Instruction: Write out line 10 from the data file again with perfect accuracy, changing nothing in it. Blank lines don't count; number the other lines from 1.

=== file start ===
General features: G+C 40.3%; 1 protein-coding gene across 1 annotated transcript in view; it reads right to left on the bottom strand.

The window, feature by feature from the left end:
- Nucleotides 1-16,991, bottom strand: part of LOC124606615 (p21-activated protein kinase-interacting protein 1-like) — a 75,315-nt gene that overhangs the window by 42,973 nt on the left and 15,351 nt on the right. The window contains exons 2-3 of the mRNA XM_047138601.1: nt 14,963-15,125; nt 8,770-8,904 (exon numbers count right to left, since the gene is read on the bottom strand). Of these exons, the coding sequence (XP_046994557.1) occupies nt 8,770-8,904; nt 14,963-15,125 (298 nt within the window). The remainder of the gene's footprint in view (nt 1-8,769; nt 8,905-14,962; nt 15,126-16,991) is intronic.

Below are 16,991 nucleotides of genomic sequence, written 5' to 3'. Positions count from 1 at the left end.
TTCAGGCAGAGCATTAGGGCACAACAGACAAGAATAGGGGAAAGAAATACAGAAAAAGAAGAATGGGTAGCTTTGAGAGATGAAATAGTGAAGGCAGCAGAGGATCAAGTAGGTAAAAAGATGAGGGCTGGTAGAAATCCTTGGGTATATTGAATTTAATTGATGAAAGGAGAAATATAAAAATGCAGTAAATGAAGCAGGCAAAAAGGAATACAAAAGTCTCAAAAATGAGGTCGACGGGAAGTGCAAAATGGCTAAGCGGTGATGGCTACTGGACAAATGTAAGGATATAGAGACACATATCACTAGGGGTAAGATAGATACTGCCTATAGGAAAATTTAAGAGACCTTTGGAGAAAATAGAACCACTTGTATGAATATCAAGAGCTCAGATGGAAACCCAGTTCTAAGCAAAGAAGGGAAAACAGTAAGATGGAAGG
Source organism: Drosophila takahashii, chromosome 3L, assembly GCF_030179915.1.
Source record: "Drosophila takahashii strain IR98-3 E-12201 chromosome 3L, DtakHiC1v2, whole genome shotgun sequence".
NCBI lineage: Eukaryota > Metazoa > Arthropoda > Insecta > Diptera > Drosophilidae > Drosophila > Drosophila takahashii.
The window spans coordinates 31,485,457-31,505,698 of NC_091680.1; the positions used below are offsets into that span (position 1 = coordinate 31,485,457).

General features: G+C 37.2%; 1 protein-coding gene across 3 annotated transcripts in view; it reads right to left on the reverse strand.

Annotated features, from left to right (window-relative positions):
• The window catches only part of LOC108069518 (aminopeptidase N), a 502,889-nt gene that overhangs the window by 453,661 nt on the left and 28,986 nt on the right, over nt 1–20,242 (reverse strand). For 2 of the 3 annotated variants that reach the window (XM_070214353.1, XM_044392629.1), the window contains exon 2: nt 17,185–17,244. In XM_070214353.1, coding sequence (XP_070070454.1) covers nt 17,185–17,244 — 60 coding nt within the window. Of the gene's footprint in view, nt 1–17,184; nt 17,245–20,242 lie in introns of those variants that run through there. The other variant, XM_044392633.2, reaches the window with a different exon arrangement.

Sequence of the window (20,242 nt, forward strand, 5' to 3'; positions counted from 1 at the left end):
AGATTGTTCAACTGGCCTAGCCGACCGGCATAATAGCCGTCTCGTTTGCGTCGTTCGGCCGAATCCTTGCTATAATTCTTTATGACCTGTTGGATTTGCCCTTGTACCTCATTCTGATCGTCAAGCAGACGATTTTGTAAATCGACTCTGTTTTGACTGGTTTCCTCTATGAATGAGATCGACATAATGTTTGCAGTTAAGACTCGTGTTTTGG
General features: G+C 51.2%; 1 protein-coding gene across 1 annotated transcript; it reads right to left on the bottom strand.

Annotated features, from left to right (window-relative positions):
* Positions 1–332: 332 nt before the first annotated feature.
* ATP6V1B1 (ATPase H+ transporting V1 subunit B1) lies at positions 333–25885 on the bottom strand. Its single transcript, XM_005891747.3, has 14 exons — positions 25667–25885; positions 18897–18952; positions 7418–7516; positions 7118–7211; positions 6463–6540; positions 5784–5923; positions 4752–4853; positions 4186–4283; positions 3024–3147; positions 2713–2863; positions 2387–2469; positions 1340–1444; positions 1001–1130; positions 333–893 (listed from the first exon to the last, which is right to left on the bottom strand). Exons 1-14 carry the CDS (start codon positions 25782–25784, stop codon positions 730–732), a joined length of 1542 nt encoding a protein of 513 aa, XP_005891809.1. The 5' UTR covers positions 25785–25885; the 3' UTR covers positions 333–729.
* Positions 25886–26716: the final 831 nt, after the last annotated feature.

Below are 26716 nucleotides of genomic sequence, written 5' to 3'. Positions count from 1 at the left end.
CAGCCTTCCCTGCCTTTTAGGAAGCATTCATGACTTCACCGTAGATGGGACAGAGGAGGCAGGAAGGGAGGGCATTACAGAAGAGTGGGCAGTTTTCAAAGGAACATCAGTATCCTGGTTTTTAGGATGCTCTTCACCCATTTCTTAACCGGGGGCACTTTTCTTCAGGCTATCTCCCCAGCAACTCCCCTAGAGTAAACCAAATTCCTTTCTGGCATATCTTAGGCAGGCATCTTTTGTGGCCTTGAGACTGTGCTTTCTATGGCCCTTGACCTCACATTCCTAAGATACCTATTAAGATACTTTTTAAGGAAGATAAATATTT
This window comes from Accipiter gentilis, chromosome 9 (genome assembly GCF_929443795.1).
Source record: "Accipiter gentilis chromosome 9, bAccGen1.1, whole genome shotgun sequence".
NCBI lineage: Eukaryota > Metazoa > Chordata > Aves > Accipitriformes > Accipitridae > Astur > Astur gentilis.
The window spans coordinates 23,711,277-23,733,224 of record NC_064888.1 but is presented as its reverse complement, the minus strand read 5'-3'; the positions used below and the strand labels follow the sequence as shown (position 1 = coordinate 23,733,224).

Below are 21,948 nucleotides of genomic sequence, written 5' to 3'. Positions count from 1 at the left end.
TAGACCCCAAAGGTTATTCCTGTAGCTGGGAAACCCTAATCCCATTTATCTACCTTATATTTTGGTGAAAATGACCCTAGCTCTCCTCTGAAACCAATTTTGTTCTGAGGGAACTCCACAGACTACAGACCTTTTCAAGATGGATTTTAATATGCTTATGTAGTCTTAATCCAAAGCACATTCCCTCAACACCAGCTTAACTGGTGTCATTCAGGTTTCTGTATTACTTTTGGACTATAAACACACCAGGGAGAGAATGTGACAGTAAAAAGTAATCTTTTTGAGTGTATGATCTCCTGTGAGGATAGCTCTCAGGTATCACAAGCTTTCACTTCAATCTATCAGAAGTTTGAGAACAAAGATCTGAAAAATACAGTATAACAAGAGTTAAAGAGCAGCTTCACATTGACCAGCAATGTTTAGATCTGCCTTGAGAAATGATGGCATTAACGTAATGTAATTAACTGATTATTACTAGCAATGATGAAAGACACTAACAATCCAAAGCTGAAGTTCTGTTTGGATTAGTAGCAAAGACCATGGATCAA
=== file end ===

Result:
General features: G+C 37.2%; 1 protein-coding gene across 3 annotated transcripts in view; it reads right to left on the reverse strand.